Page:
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Nutrition. 2008 Nov-Dec;24(11-12):1097-102. doi: 10.1016/j.nut.2008.05.017. Epub 2008 Jul 21.

High-fat diet: a trigger of non-alcoholic steatohepatitis? Preliminary findings in obese subjects.

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Hospital das Clinicas and Sao Paulo University Medical School, Sao Paulo, Brazil.



We correlated dietary profile and markers of visceral and somatic obesities in non-alcoholic fatty liver disease.


Patients with histologically proven fatty infiltration of the liver (n = 25, 52 +/- 11 y of age, 64% women) underwent abdominal computed tomography, bioelectrical impedance, and anthropometric measurements. Insulin resistance was evaluated (homeostasis model assessment) and dietary intake of macronutrients was estimated by 24-h recall. Main outcome measurements were correlation of carbohydrate and fat ingestion with liver histology.


Metabolic syndrome was present in 72% of the population, and increased waist circumference and low high-density lipoprotein cholesterol occurred in 66%. Total body fat (bioimpedance) and dietary intake of lipids were higher in patients with non-alcoholic steatohepatitis (P < 0.05), but not in diabetic subjects who exhibited more steatosis than non-alcoholic steatohepatitis. Waist circumference exhibited a good correlation with homeostasis model assessment, total energy intake, and ingestion of specific fatty acids. Body mass index correlated well with somatic and visceral adiposities.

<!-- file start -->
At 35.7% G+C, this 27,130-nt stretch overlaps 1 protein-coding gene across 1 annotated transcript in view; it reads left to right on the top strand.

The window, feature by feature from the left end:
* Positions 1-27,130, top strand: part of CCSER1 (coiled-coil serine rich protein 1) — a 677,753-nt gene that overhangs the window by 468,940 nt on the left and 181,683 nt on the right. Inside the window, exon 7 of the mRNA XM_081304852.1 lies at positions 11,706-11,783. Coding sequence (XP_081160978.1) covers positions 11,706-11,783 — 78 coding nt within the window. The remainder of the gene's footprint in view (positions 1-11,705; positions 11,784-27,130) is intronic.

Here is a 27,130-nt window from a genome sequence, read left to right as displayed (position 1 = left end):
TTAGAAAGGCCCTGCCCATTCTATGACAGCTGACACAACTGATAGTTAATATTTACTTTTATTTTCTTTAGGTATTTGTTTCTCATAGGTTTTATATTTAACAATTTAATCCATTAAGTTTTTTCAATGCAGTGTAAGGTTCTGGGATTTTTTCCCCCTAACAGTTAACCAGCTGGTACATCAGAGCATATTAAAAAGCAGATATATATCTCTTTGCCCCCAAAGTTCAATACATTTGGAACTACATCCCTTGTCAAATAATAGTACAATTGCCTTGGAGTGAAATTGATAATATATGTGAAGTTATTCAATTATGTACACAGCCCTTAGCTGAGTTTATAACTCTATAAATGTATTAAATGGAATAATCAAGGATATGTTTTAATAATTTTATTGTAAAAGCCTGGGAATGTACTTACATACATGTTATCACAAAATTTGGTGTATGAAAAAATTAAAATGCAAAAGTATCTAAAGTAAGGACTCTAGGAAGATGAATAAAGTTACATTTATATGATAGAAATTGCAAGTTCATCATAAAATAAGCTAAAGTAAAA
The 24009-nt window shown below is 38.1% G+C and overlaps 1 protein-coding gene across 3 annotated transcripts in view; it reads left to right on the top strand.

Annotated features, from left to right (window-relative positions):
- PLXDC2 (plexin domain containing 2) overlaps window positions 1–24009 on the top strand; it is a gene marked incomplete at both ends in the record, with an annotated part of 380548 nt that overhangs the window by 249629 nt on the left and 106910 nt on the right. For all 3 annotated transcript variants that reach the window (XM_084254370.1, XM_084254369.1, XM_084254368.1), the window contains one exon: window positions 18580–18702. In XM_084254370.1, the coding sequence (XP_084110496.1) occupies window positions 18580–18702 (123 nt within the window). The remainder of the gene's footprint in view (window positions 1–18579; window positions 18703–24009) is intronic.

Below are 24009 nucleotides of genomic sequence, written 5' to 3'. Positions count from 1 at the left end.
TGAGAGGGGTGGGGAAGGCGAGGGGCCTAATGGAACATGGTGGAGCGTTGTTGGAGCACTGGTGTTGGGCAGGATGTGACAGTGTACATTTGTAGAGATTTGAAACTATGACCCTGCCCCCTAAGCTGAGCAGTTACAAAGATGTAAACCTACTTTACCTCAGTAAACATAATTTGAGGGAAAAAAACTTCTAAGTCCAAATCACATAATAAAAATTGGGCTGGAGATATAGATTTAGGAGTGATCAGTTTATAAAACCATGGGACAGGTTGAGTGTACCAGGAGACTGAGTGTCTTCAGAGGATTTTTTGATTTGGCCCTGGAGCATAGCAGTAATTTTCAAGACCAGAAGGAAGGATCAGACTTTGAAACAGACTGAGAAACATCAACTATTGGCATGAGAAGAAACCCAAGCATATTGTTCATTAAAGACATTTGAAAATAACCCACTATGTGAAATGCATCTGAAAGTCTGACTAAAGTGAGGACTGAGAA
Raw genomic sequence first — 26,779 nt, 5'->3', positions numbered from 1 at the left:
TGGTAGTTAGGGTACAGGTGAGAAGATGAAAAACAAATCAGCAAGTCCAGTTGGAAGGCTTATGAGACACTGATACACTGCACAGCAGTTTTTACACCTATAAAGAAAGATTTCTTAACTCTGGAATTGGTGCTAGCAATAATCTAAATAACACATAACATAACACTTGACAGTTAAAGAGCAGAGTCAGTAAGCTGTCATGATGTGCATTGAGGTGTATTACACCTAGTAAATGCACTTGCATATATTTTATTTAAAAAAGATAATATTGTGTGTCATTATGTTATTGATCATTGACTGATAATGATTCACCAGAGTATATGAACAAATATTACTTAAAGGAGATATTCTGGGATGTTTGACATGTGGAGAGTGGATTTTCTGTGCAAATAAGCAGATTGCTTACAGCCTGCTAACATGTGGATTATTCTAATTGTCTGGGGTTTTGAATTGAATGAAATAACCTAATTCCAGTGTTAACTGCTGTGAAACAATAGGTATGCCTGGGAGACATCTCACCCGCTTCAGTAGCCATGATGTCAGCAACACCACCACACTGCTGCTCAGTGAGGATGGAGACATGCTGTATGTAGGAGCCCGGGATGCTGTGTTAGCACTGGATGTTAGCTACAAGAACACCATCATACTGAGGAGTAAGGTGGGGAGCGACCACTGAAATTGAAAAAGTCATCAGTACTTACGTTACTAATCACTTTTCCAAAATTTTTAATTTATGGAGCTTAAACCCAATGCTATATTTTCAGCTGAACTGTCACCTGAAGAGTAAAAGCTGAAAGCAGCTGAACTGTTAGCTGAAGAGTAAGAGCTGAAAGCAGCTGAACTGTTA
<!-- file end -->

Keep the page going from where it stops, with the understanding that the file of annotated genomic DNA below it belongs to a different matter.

Energy intake and visceral adiposity were predisposing factors for fatty liver disease. Lipid input correlated with non-alcoholic steatohepatitis in the entire group and after stratification for diabetes. These findings suggest that lipid intake may play a greater role in non-alcoholic steatohepatitis than hitherto suspected.

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